RHODES POINT, Smith Island -- From the old frame hous overlooking the Rhodes Point harbor, Maxine Landon stared out over what once was a plush, sandy beach and recalled her youth and her early days as a mother. That beach now is under water from erosion by the Chesapeake Bay.
There were walks on the beach with her children and friends, there were picnics, and there was swimming by the beach.
There was the "Easter Monday" tradition when families went to the beach to cook and be together.
But those days have long passed. Rhodes and Tylerton, the two island communities on the western shore of this tiny barrier island, face the full force of the Chesapeake Bay's unmerciful waves, and Rhodes Point is now losing about 8 feet a year because of erosion.
These days, the water sometimes comes right up to the island houses and back yards.
For the watermen here, the erosion has done more than take away a beach and marshes. It is threatening their existence.
"It's not going to take that much more erosion before this town is gone," said Richard F. Geoghegan, a part-time resident who has a house in Rhodes Point.
"When the tide is high, a major storm would put these towns in imminent danger. A good hurricane during the summer could take thisplace out." For the last two decades the people at Rhodes Point and Tylerton have been looking for ways to fight against the disappearance of the land which some of their ancestors settled as long ago as 1657.
A possible savior is the Maryland Port Administration and the dredge spoil it needs to get rid of to keep the 120 miles of channels leading to the port of Baltimore clear and deep.
The Baltimore harbor's bane could become Smith Island's boon.
The port is seeking ways to use its regularly dredged materials toward beneficial uses.
The possibility of marrying the two causes prompted Mr. Geoghegan to approach Baltimore Harbor Director Frank L. Hamons and brought Mr. Hamons and others to the island earlier this month to look at the problem.
"My personal opinion is that they have to have something done soon," Mr. Hamons said.
"They don't have a lot of time. We need to see what is possible, and where the dredged materials would come from. The question is, 'What could we do and how could we do it?' "
The possibility of using the port's regularly dredged materials for Smith Island is part of a larger effort by the MPA to use the stuff -- often quality materials that include sand, gravel and shells -- for island restoration, beach replenishment and wetland and habitat creation.
Although it is not a new idea, it is gaining popularity again, particularly because the existing disposal sites don't have the capacity for the nearly 100 million cubic yards of material anticipated over the next 20 years.
It is also a reflection of the changing attitudes of area conservationists toward projects to fortify islands like Smith.
"Restoration of disappearing islands is becoming more and more popular," said Tom Reed of the Maryland Environmental Service.
"While it's not a new idea, it's coming back in vogue again. The importance of these islands, you can't put a dollar figure on it. It's irreplaceable, and you can't sit back and watch them disappear."
What drew Mr. Hamons, Mr. Reed and others to Smith Island was not just its need for wildlife and habitat preservation -- that's the need of most projects benefiting from MPA dredging materials -- but the threat that erosion poses to the island waterman culture.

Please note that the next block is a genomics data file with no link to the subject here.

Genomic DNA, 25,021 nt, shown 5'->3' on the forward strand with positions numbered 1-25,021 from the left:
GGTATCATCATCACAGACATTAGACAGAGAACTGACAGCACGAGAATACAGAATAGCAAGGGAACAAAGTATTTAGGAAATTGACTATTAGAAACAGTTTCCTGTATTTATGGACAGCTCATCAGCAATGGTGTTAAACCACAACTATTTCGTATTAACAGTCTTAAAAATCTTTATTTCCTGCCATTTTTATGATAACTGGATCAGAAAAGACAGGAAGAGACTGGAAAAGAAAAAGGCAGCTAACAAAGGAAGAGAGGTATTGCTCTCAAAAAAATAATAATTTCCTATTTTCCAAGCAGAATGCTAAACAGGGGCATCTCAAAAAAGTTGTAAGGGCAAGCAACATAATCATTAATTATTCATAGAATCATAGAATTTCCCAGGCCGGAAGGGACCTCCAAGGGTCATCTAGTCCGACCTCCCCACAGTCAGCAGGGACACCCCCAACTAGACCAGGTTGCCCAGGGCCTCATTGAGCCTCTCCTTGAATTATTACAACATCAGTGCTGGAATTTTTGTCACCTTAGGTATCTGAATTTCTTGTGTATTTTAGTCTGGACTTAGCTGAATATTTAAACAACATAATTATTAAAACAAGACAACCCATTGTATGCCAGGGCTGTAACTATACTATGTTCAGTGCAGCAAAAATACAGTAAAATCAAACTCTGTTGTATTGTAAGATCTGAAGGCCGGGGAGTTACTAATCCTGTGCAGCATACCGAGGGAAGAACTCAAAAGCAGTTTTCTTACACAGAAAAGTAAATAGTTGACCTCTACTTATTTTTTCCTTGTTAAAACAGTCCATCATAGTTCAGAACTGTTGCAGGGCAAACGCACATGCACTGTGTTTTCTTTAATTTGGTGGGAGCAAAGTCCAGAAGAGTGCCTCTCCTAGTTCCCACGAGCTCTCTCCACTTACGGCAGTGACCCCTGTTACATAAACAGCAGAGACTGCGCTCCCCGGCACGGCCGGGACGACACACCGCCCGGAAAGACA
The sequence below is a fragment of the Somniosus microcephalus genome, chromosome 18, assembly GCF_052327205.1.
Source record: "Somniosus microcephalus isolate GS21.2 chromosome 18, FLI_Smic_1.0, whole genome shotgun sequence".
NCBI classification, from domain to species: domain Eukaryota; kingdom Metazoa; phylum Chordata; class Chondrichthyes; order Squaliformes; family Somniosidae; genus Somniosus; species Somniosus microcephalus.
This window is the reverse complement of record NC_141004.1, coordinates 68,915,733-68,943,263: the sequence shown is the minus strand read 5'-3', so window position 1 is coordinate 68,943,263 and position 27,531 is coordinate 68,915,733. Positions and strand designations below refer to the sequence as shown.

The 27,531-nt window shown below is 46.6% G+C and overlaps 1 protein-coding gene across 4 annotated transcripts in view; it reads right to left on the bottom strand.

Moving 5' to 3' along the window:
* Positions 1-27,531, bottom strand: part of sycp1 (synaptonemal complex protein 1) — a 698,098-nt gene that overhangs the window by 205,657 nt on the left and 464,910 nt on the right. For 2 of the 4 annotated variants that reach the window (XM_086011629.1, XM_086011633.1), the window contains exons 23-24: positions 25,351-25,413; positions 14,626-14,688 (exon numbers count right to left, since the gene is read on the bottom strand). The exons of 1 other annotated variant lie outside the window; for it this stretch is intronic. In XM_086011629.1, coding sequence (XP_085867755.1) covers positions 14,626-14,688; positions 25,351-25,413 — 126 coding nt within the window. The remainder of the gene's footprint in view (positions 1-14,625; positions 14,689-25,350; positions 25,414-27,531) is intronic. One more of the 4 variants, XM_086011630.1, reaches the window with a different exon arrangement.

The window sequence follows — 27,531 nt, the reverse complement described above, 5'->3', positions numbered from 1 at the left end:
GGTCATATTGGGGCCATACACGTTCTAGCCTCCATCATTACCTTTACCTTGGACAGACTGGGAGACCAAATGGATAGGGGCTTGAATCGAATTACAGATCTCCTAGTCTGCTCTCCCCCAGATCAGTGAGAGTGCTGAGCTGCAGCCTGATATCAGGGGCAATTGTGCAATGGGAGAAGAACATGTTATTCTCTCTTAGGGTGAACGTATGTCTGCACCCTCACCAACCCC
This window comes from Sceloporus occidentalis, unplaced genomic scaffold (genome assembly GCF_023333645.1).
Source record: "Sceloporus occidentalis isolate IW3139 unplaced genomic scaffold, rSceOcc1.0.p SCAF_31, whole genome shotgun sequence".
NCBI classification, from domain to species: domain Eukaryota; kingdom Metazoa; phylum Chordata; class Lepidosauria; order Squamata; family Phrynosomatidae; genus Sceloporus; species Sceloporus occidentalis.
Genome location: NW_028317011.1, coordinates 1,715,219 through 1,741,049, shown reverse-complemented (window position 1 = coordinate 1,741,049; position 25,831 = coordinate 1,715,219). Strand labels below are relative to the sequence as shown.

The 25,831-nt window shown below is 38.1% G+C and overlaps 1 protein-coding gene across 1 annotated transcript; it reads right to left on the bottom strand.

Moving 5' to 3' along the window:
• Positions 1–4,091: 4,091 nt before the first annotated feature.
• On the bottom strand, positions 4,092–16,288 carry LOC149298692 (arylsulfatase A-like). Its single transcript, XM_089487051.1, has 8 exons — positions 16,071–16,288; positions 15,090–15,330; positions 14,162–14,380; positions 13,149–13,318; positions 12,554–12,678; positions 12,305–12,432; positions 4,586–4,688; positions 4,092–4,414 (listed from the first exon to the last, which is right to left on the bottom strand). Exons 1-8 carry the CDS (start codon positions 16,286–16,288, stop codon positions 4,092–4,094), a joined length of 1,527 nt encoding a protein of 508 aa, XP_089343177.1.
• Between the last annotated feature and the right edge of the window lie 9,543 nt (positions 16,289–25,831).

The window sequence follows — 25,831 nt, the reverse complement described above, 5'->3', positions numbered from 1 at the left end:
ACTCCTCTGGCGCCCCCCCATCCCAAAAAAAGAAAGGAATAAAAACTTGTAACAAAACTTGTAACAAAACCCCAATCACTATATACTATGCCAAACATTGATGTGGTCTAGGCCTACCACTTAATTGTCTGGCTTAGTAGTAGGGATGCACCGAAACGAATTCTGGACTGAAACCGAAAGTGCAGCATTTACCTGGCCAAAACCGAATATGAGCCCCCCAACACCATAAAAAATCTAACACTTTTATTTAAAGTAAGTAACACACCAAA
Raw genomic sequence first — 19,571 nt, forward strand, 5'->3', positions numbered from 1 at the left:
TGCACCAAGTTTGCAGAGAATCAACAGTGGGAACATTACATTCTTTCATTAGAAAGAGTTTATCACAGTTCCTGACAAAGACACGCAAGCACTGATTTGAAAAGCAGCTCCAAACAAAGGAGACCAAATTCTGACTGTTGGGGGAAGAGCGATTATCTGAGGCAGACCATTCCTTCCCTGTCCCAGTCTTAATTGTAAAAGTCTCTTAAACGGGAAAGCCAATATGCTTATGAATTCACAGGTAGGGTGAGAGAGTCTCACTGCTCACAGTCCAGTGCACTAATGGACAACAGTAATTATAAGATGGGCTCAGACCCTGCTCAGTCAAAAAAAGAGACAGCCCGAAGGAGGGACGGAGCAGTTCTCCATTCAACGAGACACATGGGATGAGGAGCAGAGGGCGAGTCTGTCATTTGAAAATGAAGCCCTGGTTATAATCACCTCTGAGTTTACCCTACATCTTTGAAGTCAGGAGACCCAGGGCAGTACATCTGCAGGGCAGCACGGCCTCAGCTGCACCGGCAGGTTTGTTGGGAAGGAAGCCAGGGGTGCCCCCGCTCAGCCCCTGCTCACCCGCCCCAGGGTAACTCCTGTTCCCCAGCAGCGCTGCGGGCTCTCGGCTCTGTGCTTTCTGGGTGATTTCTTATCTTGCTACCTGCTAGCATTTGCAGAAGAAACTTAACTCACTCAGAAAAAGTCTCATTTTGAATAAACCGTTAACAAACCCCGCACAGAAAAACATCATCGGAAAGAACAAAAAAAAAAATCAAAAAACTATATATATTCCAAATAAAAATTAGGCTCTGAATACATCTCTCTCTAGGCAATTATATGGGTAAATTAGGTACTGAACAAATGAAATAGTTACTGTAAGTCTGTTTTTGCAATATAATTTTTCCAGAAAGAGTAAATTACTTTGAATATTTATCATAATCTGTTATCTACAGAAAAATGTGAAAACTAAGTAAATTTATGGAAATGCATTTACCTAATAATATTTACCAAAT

After a big ice in Tangier Sound in 1977, the tide brought the ice to shore and caused it to pile as high as 30 feet.
Had it been high tide, the results could have been disastrous. In 1954, Hurricane Hazel devastated Rhodes Point.
With the island having eroded a great deal since then, there is concern that another big ice or hurricane could mean the end of that part of the island.
In the last 30 years, the population of Rhodes Point has decreased by half to 88. Tylerton has dwindled to 75 residents.
The problem for the MPA, however, is how much it would cost to transport the dredged materials to Smith Island and who would pay for it.
Most of the replenishment and restoration projects the port of Baltimore is already involved in, such as Pooles Island and Hart-Miller Island, are closer to the port.
The cost of transporting and unloading materials at Smith Island could run high, perhaps in the tens of millions.
In addition, a 2-mile-long sea wall to hold the new materials in place will have to be built.
For Mr. Hamons and others, that means drumming up support for the project from other state agencies, initiating studies of the area and checking out what government programs are available to help.
It means looking for other alternatives if the MPA, which is part of the Maryland Department of Transportation, can't help. It means waiting -- something that Smith Islanders are used to when it comes to getting help from the county or the state.
"We're not expecting any miracles," said Jennings Evans, head of the island's informal governing committee, "I think they'll get back to us short enough if they feel they can help, or if they ## can't. They won't drag us along. But they've got to take a look at it and try to get others involved."
In the meantime, the Chesapeake tides come up to Maxine Landon's yard, and when they hit the bank the water splashes on her windows. The windows dry with a salty film, which Mrs. Landon has to clean so that she can see the view.
"There aren't many people who can sit in their breakfast room and watch the sun rise and then go to the living room that evening and watch the sun set," she said. "We feel lucky until a storm comes, and then we don't feel so lucky."